Educational Articles

Cats + Medical Conditions

  • Ear cleaning is not usually necessary in cats. Most cats are fine without it, but for those who are prone to wax build-up and/or ear infections, ear cleaning is a very important part of your cat's hygiene needs. Cleaning your dog's ears does not require any special equipment. Your veterinarian can help you decide how often your dog's ears should be cleaned.

  • A joint luxation is a dislocation or complete separation between the bone ends that normally articulate to form a joint. Subluxation is the term referring to a partial separation of the joint. The most commonly subluxated joint in cats is the hip, although any joint can be affected.

  • Keratoconjunctivitis sicca (KCS) is a condition that is also commonly referred to as dry eye. The medical term means inflammation of the cornea and surrounding tissues from drying. It is a common eye condition resulting from inadequate production of the aqueous portion of the tear film by the lacrimal gland and/or the third eyelid gland. In chronic cases, there may be a history of eye injury, ulcers, or conjunctivitis.

  • The nasolacrimal system consists of a series of narrow tubes that allow tears to drain from the eye. This system allows excess tears to drain from the eye to the nose and mouth. In some cats, this nasolacrimal duct can become obstructed. Most affected cats have excessive watering of the eyes, or reddish-colored tear staining of the face.

  • Lenticular sclerosis or nuclear sclerosis is the medical term for a bluish transparent "haze" that develops in the lens of the eye in middle-aged to senior cats.

  • Feline Fatty Liver Syndrome (FLS) is also known as feline hepatic lipidosis. This disease is unique to cats and is one of the most common liver diseases seen in cats.

  • The liver is a complex organ that is responsible for many vital functions. The liver is sometimes called the "factory of the body" since it is a metabolic organ that performs or controls many of the chemical processes necessary for normal bodily function.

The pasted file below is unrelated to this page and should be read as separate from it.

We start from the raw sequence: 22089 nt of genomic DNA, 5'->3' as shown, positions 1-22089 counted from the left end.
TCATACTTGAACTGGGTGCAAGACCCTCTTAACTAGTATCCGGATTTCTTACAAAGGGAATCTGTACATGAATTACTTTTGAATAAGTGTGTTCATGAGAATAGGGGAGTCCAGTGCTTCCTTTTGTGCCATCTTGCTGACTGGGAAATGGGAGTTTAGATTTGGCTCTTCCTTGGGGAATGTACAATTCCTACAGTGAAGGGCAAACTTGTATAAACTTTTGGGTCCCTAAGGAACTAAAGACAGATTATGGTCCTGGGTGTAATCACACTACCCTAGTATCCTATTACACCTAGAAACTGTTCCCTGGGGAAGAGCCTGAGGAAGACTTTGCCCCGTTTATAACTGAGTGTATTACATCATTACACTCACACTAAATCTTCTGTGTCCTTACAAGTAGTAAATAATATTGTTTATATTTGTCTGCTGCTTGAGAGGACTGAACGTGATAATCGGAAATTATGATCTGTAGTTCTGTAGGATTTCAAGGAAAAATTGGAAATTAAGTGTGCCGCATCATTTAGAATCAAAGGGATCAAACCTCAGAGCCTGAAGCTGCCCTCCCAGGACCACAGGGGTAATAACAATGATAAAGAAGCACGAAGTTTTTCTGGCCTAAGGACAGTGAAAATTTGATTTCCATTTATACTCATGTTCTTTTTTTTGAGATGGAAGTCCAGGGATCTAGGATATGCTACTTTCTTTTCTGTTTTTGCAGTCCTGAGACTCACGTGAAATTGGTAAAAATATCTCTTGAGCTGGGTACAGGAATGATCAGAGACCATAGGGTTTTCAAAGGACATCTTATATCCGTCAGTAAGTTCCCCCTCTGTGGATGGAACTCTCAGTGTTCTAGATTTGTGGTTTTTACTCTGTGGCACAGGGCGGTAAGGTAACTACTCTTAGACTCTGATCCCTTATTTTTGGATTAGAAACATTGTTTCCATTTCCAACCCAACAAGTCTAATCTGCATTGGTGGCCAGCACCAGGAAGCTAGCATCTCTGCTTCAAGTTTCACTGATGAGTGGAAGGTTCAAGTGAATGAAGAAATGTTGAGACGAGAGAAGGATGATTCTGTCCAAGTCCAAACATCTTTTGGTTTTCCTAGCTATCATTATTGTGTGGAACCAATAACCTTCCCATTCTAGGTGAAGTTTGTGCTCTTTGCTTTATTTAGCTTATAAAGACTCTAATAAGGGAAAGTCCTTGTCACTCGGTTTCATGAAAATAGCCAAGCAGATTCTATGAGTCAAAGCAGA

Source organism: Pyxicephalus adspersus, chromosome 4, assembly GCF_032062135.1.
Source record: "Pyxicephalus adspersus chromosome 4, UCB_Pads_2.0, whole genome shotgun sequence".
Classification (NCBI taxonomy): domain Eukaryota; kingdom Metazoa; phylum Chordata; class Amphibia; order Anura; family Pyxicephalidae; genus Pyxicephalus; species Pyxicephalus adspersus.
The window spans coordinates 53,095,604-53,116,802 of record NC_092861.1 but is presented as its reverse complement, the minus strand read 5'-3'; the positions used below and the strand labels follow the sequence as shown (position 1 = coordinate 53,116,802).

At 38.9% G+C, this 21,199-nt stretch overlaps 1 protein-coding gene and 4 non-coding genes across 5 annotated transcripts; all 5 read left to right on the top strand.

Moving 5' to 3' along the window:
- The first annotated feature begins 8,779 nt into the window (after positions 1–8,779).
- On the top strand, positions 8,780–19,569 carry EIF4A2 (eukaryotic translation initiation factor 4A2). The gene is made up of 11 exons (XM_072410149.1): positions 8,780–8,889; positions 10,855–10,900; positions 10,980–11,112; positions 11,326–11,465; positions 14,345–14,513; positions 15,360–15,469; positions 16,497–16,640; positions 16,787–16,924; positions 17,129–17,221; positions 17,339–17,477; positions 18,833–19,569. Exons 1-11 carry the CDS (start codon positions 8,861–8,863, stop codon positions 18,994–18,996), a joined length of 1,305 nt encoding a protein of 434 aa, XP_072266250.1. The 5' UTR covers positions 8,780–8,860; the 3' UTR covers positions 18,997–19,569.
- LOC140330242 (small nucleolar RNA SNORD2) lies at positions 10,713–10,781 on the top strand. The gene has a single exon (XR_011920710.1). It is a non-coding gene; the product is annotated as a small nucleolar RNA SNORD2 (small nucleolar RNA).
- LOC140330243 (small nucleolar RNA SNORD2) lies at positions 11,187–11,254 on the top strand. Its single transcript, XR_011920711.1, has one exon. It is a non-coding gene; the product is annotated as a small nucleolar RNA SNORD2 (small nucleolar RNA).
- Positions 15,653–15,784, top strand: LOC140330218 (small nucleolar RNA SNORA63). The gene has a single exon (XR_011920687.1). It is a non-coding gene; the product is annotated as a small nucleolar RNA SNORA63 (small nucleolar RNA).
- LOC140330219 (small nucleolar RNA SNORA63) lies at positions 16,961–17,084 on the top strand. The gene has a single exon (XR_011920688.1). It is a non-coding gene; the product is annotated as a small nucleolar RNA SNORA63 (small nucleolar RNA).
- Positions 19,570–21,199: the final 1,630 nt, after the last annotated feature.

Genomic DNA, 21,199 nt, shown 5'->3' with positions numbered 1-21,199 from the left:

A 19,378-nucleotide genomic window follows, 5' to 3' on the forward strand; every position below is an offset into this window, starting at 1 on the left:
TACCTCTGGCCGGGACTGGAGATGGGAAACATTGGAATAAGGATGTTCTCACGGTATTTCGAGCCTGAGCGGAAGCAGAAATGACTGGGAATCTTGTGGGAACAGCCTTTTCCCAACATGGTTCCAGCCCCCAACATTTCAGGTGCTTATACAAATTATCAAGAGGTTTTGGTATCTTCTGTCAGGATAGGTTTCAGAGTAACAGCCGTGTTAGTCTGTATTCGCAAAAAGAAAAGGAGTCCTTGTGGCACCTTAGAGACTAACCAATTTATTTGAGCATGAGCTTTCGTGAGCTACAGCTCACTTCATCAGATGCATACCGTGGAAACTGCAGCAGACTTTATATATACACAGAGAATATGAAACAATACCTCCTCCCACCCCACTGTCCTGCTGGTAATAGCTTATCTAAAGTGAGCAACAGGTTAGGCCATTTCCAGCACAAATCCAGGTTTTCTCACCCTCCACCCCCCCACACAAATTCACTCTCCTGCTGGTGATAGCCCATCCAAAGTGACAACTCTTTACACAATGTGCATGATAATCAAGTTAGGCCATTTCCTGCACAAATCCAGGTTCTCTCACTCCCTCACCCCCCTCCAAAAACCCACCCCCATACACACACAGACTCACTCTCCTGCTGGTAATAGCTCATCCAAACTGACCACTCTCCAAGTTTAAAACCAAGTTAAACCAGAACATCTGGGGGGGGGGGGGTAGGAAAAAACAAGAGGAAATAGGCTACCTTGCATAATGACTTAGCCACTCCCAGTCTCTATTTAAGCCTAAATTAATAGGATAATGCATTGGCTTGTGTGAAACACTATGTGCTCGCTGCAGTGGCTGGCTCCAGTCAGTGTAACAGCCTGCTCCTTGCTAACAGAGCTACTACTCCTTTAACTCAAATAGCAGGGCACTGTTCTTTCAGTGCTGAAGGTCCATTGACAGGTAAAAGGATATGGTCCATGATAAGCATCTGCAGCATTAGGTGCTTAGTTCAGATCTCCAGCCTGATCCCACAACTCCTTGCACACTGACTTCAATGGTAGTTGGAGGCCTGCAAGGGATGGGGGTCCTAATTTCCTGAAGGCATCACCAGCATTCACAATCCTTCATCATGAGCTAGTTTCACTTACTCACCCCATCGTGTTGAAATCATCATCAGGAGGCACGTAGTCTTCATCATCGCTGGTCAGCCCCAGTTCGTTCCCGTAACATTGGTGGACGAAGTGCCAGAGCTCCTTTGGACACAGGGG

• Cats can suffer from hearing loss due to increasing age, chronic ear infections, or may be born with a defect. Deafness in cats can present some challenges but overall, they can have a fairly healthy, normal life. It is possible to teach your cat household routines by incorporating hand signals and body language into your communication with your cat. It is important to take their deafness into account when considering their safety.

  • The patella connects the femur and the tibia and is normally located in a groove called the trochlear groove found at the end of the femur. A luxating patella is a kneecap that 'pops out' or moves out of its normal location. The patella will luxate or slip out of the groove during extension of the leg if the trochlear groove is too shallow, if the cat is bow-legged or cow-hocked, or if the point of attachment on the tibia is off-center. There are 4 grades of patellar luxation, and a higher grade means that the condition is more severe. Your veterinarian will diagnose a luxating patella by feeling the displaced kneecap during palpation of the leg. A luxating patella can be corrected surgically, especially if the patella luxates frequently. If your veterinarian performs surgery before arthritis or other knee injury occurs, the prognosis is excellent.

  • Lymphocytic plasmacytic gastroenteritis is a form of inflammatory bowel disease in which inflammatory cells infiltrate the lining of the stomach and intestine as the result of an abnormal immune response.